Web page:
Galgorm Resort & Spa, County Antrim
Thirty minutes from Belfast is the engaging 75-room hotel built around an Edwardian country manor house includes a full-service spa in addition to fine Italian dining. Set on 163 forested-acres overlooking the river Maine, amenities include detached cottages and log cabin accommodations in addition to a swimming pool, horseback riding and biking trails.
Tucked in the countryside on 8 acres, Ardtara is an easy drive from the Giant’s Causeway, Londonderry and notably the world-class Royal Portrush Golf Course.Ardtara was originally a country manor house for a linen manufacturer. Country house beckons with the opportunity to step back in time and savor the elegant, vintage architectural touches such as the dark wood paneling, original fireplaces and high ceilings.
Bestowed the Automobile Association’s coveted Most Romantic award, the warmth of home is the overarching feeling here—It’s much like staying in a friend’s private estate house. Fine dining and an international wine list are also specialties at Ardtara.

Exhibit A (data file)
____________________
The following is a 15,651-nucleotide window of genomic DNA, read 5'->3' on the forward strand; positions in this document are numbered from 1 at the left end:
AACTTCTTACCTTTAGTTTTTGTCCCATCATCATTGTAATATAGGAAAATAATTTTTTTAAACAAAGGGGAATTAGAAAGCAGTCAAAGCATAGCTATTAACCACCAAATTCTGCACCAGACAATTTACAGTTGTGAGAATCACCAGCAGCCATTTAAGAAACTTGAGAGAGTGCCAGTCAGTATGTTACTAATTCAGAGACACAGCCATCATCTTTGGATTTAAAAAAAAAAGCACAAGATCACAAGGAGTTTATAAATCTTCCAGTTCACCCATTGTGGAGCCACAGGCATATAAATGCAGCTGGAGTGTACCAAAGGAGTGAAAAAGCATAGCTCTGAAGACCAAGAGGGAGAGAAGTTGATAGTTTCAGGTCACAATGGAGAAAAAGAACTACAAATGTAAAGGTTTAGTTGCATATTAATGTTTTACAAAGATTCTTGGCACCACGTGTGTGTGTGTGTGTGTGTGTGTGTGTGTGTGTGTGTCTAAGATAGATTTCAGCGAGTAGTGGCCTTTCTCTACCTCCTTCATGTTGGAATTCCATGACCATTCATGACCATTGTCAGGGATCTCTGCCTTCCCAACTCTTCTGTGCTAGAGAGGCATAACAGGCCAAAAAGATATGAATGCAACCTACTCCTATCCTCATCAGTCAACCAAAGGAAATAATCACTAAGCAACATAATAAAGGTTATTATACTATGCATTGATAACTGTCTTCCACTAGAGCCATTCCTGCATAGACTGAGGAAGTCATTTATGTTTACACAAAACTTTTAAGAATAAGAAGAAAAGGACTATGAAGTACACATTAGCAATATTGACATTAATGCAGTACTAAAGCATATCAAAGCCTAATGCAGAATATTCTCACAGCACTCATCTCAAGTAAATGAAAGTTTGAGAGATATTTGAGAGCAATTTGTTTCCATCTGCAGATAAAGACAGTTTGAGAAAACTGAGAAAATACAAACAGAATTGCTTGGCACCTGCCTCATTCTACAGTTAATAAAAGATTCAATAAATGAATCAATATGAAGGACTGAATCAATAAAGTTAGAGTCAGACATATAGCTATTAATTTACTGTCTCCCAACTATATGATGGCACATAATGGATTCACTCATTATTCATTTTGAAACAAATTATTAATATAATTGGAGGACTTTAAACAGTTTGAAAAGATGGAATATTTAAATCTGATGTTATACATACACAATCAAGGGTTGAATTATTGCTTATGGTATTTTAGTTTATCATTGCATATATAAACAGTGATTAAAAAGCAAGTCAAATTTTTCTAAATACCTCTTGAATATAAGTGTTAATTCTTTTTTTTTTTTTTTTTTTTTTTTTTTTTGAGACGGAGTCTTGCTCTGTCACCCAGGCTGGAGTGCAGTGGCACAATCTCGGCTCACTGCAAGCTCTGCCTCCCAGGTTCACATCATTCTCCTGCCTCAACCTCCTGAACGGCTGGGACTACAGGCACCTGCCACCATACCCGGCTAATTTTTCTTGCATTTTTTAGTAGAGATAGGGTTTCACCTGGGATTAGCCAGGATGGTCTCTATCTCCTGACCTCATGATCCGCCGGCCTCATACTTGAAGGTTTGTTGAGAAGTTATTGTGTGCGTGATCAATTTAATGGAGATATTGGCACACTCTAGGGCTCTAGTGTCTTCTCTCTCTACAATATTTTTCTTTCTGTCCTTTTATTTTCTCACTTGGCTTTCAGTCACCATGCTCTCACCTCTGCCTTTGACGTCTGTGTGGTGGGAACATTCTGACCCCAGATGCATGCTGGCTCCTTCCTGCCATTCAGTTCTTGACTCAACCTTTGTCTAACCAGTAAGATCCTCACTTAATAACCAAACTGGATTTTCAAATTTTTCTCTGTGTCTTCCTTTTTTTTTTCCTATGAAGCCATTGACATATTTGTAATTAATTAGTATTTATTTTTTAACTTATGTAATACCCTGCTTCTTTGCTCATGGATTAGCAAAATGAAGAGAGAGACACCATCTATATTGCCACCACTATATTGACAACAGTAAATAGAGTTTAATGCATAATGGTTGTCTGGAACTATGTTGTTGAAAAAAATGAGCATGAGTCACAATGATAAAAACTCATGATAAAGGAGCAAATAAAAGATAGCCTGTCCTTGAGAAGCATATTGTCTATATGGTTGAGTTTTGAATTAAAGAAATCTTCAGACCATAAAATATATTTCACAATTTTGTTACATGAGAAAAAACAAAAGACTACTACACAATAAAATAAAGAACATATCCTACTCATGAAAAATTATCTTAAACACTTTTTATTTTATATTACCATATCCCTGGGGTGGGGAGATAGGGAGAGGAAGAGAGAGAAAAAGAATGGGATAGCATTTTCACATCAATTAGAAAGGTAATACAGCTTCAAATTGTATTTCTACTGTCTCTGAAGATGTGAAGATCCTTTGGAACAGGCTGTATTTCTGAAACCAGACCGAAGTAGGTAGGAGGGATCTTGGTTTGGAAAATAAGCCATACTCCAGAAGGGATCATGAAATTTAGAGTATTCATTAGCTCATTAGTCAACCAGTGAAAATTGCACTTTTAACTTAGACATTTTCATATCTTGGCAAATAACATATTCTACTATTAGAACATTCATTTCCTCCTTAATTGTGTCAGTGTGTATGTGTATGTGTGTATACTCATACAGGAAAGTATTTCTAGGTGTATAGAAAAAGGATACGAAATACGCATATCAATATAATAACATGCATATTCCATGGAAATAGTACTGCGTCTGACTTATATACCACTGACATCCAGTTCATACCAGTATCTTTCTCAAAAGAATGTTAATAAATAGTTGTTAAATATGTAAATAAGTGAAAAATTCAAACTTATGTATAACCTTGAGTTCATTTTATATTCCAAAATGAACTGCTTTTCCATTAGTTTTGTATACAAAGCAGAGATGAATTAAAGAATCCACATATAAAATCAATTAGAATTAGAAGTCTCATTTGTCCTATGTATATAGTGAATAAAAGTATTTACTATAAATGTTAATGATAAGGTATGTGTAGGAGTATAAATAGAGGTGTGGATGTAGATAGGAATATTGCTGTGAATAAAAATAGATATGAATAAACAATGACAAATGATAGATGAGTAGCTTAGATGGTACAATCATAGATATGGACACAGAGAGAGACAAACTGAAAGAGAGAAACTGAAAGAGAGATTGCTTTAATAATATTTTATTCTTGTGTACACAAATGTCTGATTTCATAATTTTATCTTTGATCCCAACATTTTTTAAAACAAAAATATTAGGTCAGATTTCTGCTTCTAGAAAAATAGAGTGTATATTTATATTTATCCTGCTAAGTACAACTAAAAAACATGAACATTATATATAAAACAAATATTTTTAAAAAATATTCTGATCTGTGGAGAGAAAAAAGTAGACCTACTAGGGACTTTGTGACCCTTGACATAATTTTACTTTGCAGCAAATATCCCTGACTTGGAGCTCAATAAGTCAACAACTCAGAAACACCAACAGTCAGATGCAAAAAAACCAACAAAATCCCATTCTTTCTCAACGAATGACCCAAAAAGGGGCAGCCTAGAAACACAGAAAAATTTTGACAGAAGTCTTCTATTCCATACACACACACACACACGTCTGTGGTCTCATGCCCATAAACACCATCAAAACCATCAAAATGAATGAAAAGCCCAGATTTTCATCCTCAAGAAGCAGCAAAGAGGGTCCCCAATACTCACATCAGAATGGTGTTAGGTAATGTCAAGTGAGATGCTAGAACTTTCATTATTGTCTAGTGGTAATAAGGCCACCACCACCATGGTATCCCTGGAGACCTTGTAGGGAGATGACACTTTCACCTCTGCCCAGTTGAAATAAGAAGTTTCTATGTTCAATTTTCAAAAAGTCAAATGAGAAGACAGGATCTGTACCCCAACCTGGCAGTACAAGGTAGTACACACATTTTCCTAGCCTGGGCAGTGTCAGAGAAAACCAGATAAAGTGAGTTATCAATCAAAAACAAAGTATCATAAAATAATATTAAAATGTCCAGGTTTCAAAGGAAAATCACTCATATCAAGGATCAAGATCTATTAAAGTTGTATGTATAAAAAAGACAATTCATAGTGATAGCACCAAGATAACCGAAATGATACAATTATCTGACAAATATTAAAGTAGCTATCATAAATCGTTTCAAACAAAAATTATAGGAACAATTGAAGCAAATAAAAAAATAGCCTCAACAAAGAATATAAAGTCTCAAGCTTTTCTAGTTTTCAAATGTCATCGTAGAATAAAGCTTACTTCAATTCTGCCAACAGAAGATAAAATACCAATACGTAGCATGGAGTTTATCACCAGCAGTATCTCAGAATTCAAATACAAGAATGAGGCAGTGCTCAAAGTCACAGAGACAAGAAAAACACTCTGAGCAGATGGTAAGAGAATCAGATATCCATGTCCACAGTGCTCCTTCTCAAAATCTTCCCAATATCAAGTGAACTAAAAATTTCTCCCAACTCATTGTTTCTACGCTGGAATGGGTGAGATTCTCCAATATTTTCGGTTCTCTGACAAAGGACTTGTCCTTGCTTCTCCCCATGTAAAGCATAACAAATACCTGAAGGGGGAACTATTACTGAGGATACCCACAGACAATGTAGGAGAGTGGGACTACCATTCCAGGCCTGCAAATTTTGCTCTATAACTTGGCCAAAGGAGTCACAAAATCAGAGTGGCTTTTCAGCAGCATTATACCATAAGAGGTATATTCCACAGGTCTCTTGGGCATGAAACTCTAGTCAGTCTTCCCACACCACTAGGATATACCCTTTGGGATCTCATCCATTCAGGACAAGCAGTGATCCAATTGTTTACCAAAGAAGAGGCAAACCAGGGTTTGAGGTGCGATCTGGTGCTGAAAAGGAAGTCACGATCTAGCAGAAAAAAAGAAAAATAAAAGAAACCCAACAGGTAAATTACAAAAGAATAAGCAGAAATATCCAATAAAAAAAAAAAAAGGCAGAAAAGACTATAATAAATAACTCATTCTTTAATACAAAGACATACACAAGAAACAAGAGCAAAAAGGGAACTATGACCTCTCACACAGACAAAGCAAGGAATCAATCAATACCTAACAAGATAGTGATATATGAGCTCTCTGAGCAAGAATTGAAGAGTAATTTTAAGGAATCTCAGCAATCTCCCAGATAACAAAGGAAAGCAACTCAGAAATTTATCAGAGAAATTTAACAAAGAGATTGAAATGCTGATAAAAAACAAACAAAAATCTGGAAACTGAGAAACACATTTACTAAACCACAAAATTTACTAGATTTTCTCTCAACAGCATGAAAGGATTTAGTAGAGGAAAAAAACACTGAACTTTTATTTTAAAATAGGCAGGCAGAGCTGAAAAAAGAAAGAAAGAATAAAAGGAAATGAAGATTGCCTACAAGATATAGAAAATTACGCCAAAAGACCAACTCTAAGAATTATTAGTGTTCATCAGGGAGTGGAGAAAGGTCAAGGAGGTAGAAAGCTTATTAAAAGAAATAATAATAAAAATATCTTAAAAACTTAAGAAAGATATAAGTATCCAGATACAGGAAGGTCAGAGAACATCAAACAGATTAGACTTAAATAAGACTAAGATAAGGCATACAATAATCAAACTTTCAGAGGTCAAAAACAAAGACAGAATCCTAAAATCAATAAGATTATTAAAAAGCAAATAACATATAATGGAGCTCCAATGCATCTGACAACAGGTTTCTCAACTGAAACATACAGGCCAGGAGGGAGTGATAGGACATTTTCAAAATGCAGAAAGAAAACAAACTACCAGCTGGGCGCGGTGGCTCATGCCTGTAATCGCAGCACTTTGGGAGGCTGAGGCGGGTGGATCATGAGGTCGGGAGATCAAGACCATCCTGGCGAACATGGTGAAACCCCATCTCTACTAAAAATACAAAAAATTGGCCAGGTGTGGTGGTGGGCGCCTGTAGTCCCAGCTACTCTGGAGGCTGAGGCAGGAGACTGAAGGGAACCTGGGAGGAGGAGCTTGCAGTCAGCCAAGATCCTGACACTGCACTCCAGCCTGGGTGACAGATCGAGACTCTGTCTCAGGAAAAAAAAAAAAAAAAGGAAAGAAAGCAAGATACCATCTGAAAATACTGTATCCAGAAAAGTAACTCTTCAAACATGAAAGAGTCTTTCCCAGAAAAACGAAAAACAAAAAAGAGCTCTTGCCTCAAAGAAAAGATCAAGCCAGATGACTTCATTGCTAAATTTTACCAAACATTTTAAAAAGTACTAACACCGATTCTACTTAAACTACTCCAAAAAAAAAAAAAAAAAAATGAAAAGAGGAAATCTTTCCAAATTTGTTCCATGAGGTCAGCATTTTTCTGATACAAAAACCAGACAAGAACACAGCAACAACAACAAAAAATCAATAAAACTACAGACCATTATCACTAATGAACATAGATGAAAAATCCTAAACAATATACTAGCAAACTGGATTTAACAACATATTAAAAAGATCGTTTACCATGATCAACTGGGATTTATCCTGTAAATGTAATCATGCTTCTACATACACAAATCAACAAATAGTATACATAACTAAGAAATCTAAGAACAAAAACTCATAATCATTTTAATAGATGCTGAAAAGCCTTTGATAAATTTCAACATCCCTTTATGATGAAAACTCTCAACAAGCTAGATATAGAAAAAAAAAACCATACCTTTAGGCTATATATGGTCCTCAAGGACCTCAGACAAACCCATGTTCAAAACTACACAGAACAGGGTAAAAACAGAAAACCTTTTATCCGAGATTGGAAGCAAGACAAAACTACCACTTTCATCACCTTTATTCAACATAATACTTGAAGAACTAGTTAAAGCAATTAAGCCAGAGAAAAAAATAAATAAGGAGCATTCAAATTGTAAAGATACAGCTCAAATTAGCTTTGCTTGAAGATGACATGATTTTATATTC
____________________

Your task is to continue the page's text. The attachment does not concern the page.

Ardtara was among the select few to be included in National Geographic Traveler Magazine’s 2010 list of Best Places to Stay in Britain and Ireland.
More than a county estate, Belle Isle’s main abode is a mini-castle. The 470-acre lakeside property offers seven suites in the main 17th century castle, detached cottages and utterly cozy accommodations in the adjacent, former stone-clad stables, dating from 1860.The estate is also a premier Northern Ireland culinary destination. Many people book a weekend or weeklong cooking getaway at the prestigious Belle Isle Cookery School. Situated on the banks of Upper Lough Erne, Belle Isle is a short jaunt from the historic town of Enniskillen.